Liav Koren // artisanal electrons // handcrafted pixels.

Coming to terms with the JS module pattern

I've recently been working with Aesthetec Studio on a very neat project based around a signage system that's going to be installed into a teaching hospital in the US. The signage system is made of high-resolution LED pixels which are driven by some custom hardware. Each LED driver boards talks to a Raspbery Pi, which runs a custom display driver and web server. The display driver parses binary arrays into serial data that gets shot to the LED drivers. The webserver and everything it talks to has been my responsibily.

The server is built on Tornado (a big thank-you to Rob Gilson for pointing me at Tornado -- it's been a real pleasure to work with). The server gets structured JSON strings from a web front-end which the staff will be able to interact with, allowing them to create new messages for the display system, as well as load and edit saved messages. So, for the front-end user, there's the standard web-page with HTML, CSS and JS.

There's been a bit of a lull, and I figured I would go in and refactor the JS, tucking all those nice, modular functions I wrote into a module and making everything neater. The module pattern generally seems to be very well regarded, but as I dug into it a bit, I did some interesting discussions about its pros and cons. Clearly it's a win in that it keeps your footprint in the global name-space minimal and tucks gives you a closure to keep everything private. However, I found Jonathan Snook's criticisms particularly interesting: by it's very design, the module pattern means that you can't get at the private properties/function/vars in your code. This can complicate debugging. I'm pretty used to adding console.log messages into my code as a debugging strategy (probably too used to it, as I have to make a semi-regular habit of scrubbing old logging commands out. I should probably create a macro to do that for me..) But, I also heavily rely on Chrome and FF's dev tools to inspect and interact with variables and their states as I debug.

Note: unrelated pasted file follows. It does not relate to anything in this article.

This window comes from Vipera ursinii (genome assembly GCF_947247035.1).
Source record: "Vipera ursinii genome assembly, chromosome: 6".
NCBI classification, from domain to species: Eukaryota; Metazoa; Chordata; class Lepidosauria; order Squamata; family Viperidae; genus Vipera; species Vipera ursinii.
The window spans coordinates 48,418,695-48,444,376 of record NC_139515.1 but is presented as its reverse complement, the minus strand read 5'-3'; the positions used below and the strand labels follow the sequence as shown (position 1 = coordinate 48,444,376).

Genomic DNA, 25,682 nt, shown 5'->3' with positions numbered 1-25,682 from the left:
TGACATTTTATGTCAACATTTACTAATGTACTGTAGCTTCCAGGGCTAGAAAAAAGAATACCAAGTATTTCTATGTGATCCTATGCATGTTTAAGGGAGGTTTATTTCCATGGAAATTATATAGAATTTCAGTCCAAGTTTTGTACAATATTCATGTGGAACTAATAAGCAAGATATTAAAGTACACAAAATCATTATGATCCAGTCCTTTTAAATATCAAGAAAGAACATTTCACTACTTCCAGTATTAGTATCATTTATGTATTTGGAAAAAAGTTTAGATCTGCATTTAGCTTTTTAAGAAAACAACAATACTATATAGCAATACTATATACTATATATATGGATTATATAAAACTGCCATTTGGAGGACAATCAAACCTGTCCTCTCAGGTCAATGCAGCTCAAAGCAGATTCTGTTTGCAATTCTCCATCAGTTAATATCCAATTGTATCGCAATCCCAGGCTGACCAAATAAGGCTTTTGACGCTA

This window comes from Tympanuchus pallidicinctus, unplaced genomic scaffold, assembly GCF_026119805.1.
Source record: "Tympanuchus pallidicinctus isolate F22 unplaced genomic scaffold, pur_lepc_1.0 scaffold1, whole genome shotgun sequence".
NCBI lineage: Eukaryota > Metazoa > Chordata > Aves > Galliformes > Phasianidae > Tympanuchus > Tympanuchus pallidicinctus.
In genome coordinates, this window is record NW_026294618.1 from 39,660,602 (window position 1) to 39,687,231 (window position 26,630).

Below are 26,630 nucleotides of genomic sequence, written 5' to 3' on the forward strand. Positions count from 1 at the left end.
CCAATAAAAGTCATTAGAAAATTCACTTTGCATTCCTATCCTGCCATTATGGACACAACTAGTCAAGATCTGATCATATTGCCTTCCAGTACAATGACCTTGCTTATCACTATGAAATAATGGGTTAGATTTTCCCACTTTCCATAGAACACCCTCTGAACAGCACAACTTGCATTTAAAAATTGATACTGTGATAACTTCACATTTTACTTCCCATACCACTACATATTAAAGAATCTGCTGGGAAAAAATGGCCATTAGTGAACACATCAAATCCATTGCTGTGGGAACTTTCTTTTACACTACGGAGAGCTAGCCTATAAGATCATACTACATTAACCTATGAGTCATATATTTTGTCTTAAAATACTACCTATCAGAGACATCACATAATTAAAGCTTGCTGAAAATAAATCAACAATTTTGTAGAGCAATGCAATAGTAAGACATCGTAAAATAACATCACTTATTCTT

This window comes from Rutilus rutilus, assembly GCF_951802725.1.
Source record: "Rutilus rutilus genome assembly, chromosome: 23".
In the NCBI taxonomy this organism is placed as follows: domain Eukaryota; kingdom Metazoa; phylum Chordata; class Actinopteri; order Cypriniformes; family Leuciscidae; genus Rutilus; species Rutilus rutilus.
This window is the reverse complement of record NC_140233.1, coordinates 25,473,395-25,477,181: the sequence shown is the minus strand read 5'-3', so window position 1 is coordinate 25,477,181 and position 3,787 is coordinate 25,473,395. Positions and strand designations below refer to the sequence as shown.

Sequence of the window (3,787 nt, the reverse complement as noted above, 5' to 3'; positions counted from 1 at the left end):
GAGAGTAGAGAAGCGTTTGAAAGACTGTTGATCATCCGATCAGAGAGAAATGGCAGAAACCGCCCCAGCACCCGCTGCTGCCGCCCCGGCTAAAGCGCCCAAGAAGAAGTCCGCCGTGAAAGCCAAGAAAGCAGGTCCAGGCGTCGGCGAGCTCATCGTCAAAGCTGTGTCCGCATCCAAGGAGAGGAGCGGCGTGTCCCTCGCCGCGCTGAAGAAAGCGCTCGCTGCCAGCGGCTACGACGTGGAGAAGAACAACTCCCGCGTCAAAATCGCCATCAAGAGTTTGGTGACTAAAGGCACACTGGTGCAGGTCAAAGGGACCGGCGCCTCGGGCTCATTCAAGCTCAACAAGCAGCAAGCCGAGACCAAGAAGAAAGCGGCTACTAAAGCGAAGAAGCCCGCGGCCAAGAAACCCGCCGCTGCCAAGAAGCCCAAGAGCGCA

I expect my understanding of this pattern and its trade-offs will continue to evolve, but an hour ago this seemed like a no-brainer, simple refactoring. Now it's clear that there can be some trade off in this pattern between access to the code internals and (duh) modularity. Perhaps I'll defer this task and have a further conversation with the client about the eventual goals for this code -- if it's likely to be deployed into a system where other coders are going to be working, modularization will make a lot of sense. But so far, I'm the only one who's touched the code, and I don't know when that's going to change.